Monsters and Zombies: Summer Box Office Style
By John Hamann
June 23, 2013
Monsters University got the key cast members back for the prequel, which of course includes Billy Crystal, John Goodman, and Steve Buscemi, as they all hit new box office heights this weekend. Oddly, Pixar and Disney did not release a budget for Monsters University, leaving us to speculate that it cost somewhere between the original’s $115 million budget and Brave’s $185 million budget, as I doubt this sequel carried the $200 million price tag that Cars 2 did (I have to hope they learn from their mistakes). On the review side, Monsters University remains fresh at 77%, but continues a softer trend in the review department for the studio. Brave was 78% fresh, but is much better than Cars 2 38%. Prior to Cars 2, Pixar was on a roll with critics with Toy Story 3 (99% fresh, 100% from top critics), Up (98% fresh), WALL-E (96% fresh), and Ratatouille (96% fresh). Kids and families care little about reviews, though, and gave Monsters University an A Cinemascore, similar to that of Brave, while Cars 2, with its 38% fresh rating, earned an A-. This is another solid hit for the smash makers at Pixar, and will give the studio its sixth $250 million plus earner. Overseas, Monsters University should be just as hot, and at the very least will match the stateside take, but will more likely earn $400 million on foreign shores.
World War Z is number two this weekend, and regardless of rank, this is a super-sized hit for Paramount, Brad Pitt, and Pitt’s Plan-B Productions, among others. After a $25 million opening Friday (which includes $3.6 million from Thursday screenings), the weekend proper turned that strong Friday into a weekend take of $66 million. That makes World War Z the second biggest non-number one film ever, behind only The Day After Tomorrow ($68.7 million). One can see how rare this is, as the fourth biggest non number one debut was Prometheus, which opened to $51.1 million.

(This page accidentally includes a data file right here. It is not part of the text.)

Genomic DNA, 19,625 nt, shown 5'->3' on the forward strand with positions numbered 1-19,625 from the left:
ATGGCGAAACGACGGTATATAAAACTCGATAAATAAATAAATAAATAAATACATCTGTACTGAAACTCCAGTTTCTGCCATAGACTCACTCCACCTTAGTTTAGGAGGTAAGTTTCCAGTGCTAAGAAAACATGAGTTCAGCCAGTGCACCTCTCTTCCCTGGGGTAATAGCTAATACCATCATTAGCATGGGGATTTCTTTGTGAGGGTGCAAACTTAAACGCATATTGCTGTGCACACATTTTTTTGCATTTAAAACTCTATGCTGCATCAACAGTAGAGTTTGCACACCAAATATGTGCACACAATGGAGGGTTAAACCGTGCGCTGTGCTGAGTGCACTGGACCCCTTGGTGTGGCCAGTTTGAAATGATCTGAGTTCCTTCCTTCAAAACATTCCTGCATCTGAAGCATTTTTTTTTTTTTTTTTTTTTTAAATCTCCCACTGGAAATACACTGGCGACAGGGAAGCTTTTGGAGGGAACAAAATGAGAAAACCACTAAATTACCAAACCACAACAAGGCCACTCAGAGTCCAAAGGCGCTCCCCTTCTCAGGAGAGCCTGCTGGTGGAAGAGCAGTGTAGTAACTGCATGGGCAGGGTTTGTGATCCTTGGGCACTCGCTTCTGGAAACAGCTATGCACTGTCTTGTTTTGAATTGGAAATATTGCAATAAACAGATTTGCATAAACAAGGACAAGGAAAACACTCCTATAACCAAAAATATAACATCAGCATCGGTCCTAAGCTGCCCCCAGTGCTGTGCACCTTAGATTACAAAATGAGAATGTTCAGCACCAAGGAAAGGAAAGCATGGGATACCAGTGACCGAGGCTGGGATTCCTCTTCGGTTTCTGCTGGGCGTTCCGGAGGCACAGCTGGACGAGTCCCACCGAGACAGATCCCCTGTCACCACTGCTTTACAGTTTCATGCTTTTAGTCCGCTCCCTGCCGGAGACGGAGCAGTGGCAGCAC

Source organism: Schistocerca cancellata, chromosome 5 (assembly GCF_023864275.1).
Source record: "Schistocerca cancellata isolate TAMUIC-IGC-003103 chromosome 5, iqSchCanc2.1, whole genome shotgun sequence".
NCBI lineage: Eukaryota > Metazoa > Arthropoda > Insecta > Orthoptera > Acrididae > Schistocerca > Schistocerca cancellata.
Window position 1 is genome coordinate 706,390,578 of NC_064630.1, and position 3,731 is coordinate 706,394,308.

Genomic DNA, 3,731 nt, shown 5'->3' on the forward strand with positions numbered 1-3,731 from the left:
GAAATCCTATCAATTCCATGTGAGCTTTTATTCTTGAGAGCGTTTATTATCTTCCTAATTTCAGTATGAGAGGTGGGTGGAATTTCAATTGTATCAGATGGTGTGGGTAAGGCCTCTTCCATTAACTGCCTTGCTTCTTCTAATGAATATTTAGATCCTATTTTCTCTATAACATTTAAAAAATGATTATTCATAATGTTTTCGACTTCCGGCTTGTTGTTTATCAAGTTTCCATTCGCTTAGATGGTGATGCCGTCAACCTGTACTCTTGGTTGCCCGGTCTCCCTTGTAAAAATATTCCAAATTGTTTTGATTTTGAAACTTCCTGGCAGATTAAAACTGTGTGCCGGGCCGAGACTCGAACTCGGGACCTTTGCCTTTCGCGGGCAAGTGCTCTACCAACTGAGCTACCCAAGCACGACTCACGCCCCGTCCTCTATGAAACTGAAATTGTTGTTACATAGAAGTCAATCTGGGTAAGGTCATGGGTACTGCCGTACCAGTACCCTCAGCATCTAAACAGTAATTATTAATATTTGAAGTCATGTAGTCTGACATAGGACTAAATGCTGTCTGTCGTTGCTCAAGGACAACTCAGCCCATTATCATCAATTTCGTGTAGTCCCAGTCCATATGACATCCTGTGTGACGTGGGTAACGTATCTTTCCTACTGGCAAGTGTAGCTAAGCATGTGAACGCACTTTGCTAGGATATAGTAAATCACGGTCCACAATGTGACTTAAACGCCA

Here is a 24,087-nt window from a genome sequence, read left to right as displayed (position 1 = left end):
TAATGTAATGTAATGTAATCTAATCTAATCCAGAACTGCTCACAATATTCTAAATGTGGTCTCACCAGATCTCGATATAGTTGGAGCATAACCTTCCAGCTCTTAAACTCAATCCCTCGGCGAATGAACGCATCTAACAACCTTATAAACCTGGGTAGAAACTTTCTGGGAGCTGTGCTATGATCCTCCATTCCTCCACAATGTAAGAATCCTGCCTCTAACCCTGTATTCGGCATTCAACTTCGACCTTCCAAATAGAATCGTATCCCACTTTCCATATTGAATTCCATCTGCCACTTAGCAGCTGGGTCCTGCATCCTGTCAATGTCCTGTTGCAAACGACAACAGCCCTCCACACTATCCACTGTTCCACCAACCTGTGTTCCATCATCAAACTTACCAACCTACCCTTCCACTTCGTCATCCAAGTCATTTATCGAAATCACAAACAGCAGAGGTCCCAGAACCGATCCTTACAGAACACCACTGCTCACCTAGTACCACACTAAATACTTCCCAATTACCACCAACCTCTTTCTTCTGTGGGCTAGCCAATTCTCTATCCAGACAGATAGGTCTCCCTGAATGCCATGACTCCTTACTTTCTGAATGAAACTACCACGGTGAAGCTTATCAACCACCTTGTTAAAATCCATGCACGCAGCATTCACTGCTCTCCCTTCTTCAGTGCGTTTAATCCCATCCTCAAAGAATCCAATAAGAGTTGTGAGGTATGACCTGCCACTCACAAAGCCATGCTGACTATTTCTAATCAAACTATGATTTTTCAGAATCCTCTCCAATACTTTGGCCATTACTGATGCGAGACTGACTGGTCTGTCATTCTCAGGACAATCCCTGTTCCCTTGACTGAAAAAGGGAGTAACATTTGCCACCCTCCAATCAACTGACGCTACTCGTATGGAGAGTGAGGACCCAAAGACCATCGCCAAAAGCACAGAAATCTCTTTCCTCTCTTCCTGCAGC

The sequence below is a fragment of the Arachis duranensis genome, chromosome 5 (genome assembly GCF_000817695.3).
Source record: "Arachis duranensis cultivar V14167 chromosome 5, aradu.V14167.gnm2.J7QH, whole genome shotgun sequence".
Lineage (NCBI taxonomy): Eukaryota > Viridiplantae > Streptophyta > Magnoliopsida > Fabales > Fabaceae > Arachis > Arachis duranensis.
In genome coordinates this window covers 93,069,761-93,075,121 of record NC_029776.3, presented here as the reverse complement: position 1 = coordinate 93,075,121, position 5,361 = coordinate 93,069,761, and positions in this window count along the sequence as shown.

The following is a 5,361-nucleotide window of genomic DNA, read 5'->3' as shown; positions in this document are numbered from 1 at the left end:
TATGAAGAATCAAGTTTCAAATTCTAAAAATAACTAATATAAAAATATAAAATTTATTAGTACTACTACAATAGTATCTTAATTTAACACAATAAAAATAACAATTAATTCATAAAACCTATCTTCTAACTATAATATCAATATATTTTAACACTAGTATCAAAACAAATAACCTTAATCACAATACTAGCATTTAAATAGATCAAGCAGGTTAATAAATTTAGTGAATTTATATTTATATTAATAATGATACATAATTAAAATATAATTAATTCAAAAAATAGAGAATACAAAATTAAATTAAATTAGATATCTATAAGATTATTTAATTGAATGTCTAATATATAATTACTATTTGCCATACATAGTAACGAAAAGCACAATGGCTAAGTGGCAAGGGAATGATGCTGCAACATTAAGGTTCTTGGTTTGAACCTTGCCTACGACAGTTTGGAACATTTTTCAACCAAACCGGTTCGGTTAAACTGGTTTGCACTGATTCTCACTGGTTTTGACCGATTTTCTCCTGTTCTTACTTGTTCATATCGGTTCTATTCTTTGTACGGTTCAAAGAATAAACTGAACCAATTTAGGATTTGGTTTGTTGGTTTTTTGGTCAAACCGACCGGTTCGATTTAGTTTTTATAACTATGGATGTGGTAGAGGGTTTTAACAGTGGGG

Paramount and Plan B needed a big weekend for this one, as it was no secret that the Zombie epic was not a cheap film to make. After reshoots pushed the budget up, and tax incentives lowered it, the published number now is a $190 million negative cost. Had World War Z done an After Earth, Paramount would have been in real trouble. Now, should WWZ follow the Day After Tomorrow trajectory, it would finish with $180 million on the domestic side, and likely another half billion from overseas customers, as this is Brad Pitt. Tree of Life earned only $13.3 million domestically, but overseas earned $41 million. Inglourious Basterds earned $200 million overseas versus $120 million domestic, with Benjamin Button matching those amounts; Troy earned $364 million overseas and Mr. and Mrs. Smith $290 million. Simply put, World War Z should end up as a worldwide hit, pulling in at least $500 million for all involved.
Who should Paramount thank for the success of this one? Zombies, Brad Pitt and basketball. Zombies seem to be the thing these days, what with the awesome Walking Dead, Zombie Walks, and the much asked for sequel to Zombieland (please?). Brad Pitt did the Robert Downey Jr. Iron Man 3 thing for World War Z, personally stepping up and marketing the film directly to fans. We have talked a lot in the column about a world without star-driven films, but both Downey and Pitt have showed that the changing world has the stars as showmen now, instead of making a film and sitting back.
The marketers of World War Z also did a great job marketing the film, as the trailers and TV ads were action packed and visible throughout the NBA playoffs. Whether you like the style of these zombies or not, the trailer for World War Z does pack a punch, and like Man of Steel last weekend, the studio made a lot of money off of a very well cut trailer.